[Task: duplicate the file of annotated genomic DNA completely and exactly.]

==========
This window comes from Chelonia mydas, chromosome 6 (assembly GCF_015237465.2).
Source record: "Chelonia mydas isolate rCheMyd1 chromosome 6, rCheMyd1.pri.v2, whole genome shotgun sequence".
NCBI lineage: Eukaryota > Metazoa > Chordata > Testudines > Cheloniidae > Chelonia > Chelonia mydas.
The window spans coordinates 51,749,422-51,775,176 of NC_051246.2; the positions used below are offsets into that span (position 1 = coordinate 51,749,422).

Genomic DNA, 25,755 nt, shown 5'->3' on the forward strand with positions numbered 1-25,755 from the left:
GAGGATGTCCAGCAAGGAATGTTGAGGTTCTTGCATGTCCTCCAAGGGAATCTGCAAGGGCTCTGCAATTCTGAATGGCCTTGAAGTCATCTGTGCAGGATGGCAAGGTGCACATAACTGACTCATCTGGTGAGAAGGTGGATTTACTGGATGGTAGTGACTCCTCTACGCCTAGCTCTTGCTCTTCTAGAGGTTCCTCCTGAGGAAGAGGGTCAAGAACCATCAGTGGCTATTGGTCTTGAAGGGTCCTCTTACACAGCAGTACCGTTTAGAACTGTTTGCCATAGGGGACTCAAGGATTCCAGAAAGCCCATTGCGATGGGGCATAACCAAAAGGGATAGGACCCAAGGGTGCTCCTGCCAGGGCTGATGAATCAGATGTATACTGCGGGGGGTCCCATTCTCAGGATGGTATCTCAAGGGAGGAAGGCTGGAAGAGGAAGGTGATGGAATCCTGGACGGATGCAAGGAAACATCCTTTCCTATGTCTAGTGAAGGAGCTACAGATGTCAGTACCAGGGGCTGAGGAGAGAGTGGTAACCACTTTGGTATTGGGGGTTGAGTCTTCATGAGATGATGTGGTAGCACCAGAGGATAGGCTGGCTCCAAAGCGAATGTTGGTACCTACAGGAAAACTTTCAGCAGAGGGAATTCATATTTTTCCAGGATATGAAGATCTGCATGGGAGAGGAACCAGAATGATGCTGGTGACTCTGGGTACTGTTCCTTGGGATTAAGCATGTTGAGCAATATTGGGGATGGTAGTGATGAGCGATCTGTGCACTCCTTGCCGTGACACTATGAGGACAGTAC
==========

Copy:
This window comes from Chelonia mydas, chromosome 6 (assembly GCF_015237465.2).
Source record: "Chelonia mydas isolate rCheMyd1 chromosome 6, rCheMyd1.pri.v2, whole genome shotgun sequence".
NCBI lineage: Eukaryota > Metazoa > Chordata > Testudines > Cheloniidae > Chelonia > Chelonia mydas.
The window spans coordinates 51,749,422-51,775,176 of NC_051246.2; the positions used below are offsets into that span (position 1 = coordinate 51,749,422).

Genomic DNA, 25,755 nt, shown 5'->3' on the forward strand with positions numbered 1-25,755 from the left:
GAGGATGTCCAGCAAGGAATGTTGAGGTTCTTGCATGTCCTCCAAGGGAATCTGCAAGGGCTCTGCAATTCTGAATGGCCTTGAAGTCATCTGTGCAGGATGGCAAGGTGCACATAACTGACTCATCTGGTGAGAAGGTGGATTTACTGGATGGTAGTGACTCCTCTACGCCTAGCTCTTGCTCTTCTAGAGGTTCCTCCTGAGGAAGAGGGTCAAGAACCATCAGTGGCTATTGGTCTTGAAGGGTCCTCTTACACAGCAGTACCGTTTAGAACTGTTTGCCATAGGGGACTCAAGGATTCCAGAAAGCCCATTGCGATGGGGCATAACCAAAAGGGATAGGACCCAAGGGTGCTCCTGCCAGGGCTGATGAATCAGATGTATACTGCGGGGGGTCCCATTCTCAGGATGGTATCTCAAGGGAGGAAGGCTGGAAGAGGAAGGTGATGGAATCCTGGACGGATGCAAGGAAACATCCTTTCCTATGTCTAGTGAAGGAGCTACAGATGTCAGTACCAGGGGCTGAGGAGAGAGTGGTAACCACTTTGGTATTGGGGGTTGAGTCTTCATGAGATGATGTGGTAGCACCAGAGGATAGGCTGGCTCCAAAGCGAATGTTGGTACCTACAGGAAAACTTTCAGCAGAGGGAATTCATATTTTTCCAGGATATGAAGATCTGCATGGGAGAGGAACCAGAATGATGCTGGTGACTCTGGGTACTGTTCCTTGGGATTAAGCATGTTGAGCAATATTGGGGATGGTAGTGATGAGCGATCTGTGCACTCCTTGCCGTGACACTATGAGGACAGTAC